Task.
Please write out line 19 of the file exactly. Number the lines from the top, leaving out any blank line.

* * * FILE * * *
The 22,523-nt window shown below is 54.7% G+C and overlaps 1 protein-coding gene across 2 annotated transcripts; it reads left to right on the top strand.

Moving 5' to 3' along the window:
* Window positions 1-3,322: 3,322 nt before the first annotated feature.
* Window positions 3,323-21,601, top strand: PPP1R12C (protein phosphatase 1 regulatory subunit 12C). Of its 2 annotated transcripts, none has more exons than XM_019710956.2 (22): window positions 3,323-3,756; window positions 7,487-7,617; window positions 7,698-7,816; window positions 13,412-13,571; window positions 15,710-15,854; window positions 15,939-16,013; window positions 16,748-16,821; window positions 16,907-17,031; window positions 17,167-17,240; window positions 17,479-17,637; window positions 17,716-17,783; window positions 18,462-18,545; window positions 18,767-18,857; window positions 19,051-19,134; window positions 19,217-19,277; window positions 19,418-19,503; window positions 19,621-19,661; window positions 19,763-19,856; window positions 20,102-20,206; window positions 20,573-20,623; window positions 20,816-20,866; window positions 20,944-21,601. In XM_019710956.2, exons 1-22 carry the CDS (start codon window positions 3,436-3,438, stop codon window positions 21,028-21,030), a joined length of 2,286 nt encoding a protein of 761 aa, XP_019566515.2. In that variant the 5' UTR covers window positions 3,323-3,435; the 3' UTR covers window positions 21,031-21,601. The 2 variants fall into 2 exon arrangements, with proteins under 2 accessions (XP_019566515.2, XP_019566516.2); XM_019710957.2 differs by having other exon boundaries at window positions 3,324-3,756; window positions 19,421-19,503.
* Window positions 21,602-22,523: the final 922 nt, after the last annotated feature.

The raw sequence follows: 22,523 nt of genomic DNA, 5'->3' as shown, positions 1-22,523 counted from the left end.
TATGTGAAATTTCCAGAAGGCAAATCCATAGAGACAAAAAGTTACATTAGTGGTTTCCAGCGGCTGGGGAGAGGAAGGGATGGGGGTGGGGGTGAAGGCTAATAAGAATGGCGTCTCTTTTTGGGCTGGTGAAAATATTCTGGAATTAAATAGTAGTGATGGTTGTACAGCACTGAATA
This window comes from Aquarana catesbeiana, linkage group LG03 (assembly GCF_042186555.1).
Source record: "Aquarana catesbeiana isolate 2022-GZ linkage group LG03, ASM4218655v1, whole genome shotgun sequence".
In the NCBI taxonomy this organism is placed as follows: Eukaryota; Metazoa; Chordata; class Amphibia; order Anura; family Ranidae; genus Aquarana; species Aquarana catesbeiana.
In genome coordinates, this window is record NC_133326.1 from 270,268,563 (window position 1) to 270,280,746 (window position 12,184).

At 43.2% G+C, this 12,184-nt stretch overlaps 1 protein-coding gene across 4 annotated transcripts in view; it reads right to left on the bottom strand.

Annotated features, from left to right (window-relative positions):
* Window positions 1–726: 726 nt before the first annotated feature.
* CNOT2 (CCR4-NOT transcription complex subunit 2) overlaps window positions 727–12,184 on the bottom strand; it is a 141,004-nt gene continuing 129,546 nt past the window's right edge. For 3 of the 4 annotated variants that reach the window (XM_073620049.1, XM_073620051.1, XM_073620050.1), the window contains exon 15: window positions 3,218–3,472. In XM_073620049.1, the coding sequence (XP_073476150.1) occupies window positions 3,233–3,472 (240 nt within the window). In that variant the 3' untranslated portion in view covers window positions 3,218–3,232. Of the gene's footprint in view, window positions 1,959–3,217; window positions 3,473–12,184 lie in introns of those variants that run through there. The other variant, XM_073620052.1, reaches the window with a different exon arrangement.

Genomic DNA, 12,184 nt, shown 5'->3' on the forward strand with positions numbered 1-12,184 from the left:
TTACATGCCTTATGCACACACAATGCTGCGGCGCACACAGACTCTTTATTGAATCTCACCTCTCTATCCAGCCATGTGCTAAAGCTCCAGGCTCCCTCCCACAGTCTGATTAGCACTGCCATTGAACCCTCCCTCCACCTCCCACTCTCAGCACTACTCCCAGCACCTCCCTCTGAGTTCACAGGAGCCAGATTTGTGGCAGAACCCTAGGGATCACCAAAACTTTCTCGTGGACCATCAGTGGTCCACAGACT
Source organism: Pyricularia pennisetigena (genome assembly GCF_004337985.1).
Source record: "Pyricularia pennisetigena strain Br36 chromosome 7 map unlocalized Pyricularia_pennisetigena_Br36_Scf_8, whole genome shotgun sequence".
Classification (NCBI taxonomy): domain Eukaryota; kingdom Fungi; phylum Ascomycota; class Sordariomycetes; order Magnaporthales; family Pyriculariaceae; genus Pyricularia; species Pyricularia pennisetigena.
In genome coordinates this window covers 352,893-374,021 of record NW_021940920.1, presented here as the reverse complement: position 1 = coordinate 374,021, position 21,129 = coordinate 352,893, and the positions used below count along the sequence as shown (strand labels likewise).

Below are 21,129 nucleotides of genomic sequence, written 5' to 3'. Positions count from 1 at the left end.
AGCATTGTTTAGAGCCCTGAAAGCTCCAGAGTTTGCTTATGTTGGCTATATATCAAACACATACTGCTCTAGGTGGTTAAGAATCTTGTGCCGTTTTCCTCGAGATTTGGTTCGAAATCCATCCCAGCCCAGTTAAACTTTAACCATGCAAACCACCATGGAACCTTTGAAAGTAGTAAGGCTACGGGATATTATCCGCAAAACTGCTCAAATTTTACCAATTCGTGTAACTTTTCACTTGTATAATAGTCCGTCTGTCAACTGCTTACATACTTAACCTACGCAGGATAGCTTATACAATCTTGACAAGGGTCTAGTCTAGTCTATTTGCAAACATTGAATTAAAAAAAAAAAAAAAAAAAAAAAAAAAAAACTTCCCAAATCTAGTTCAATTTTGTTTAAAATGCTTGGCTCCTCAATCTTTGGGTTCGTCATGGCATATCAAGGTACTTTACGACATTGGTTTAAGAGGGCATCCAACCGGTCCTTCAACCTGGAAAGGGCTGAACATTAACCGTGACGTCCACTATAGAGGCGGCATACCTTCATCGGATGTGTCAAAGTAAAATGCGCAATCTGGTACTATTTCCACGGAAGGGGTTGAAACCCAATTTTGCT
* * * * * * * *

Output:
Source record: "Pyricularia pennisetigena strain Br36 chromosome 7 map unlocalized Pyricularia_pennisetigena_Br36_Scf_8, whole genome shotgun sequence".